That got me to thinking about the same subject (people’s behavior) in relation to how people have been driving in the last few years. Statistics show that pedestrian deaths due to being hit by cars are at the highest level in 41 years, up 77% since 2010. People for whatever reasons are driving faster and more distracted than ever before, presenting dangers to people walking, joggers, skateboarders and those on bikes. Aside from people breaking speed limits on neighborhood streets and those same people texting while driving, I’ve observed people who make right turns on red lights without even slowing down, let alone stopping, people who tailgate for no apparent reason and who make turns sans using their turn signals.

Up until about two weeks ago I was going to physical therapy sessions due to having knee surgery six months ago with the sessions ending due to the knee doing well. I had to drive north on the 55 freeway for about 3 miles before turning off. In those short 3 miles I observed at least three cars also heading north in the fast lane going at an estimated speed of close to 90 mph with apparently not a care in the world as they sped by me. Last Saturday I went to a family outing in Fullerton and drove the 55, 22 and 57 freeways and witnessed at least eight of those warp-speed drivers passing me like I was standing still, and I drive a Corvette.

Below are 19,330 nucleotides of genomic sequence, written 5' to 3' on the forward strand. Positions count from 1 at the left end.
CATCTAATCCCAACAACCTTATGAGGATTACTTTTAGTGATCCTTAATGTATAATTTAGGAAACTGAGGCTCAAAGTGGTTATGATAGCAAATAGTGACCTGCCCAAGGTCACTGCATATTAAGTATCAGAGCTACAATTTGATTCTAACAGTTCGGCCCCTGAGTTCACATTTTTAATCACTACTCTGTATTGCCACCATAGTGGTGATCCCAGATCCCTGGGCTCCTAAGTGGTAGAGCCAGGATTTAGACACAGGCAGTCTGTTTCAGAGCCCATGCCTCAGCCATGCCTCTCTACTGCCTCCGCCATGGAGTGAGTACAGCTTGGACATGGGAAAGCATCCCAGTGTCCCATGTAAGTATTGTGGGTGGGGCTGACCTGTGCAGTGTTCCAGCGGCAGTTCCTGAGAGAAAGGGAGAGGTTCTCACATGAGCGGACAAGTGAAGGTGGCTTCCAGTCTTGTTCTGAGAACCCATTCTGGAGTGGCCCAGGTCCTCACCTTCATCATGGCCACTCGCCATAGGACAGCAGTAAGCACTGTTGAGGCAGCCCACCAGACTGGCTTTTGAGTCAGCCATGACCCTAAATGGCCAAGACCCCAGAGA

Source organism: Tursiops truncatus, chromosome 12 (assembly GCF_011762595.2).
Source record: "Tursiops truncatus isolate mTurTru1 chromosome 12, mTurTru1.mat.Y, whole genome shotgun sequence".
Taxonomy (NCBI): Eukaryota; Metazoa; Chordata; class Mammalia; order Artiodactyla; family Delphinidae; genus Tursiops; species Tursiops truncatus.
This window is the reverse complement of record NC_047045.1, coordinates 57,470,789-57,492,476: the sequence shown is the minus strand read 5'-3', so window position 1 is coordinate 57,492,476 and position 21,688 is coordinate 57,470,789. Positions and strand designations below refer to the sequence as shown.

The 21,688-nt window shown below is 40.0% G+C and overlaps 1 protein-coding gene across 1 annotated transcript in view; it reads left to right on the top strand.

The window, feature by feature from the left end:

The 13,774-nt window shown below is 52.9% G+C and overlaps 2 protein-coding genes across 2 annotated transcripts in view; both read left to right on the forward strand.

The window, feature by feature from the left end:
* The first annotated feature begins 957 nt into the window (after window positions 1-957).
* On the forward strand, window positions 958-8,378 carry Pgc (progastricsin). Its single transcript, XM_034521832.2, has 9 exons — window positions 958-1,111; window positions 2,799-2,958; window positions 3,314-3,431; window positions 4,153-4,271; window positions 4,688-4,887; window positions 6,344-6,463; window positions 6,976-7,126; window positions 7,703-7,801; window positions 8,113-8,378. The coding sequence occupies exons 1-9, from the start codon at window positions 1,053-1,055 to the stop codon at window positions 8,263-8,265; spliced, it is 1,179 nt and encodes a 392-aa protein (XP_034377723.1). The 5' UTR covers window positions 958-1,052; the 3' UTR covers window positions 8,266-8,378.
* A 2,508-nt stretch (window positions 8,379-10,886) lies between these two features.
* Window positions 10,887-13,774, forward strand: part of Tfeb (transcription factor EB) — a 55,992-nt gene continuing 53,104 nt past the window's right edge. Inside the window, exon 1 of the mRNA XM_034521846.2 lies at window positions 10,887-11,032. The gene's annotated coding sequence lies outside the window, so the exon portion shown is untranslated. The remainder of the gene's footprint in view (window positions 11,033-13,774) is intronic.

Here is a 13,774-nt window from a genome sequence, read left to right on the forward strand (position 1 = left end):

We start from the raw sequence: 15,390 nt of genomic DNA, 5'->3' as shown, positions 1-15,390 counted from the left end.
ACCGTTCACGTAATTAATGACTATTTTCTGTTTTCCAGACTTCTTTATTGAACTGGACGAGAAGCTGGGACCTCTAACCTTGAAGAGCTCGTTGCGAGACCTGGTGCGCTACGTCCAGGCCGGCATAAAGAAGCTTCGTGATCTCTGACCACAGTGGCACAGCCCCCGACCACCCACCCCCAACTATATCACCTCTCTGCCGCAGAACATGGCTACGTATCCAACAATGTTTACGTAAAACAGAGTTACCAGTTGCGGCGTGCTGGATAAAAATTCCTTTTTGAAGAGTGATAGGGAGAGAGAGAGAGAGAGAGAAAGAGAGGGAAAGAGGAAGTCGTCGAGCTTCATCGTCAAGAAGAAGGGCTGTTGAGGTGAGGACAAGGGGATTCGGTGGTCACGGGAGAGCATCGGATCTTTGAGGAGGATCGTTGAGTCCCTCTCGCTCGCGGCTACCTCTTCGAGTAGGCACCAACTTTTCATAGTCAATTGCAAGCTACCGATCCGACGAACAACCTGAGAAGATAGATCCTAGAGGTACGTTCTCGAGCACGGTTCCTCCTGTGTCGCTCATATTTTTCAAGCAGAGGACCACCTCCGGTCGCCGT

The last line in B. Friedland’s letter went like this: “Why do they feel it is OK? How selfish and narcissistic do you have to be to do that?” Friedland’s letter had to do with trash, whereas my observations and remarks deal with people’s driving habits that end up with someone possibly dying. So again, why do they do that, and is there a way to curtail their deadly behavior on the road?

Bill Spitalnick
Newport Beach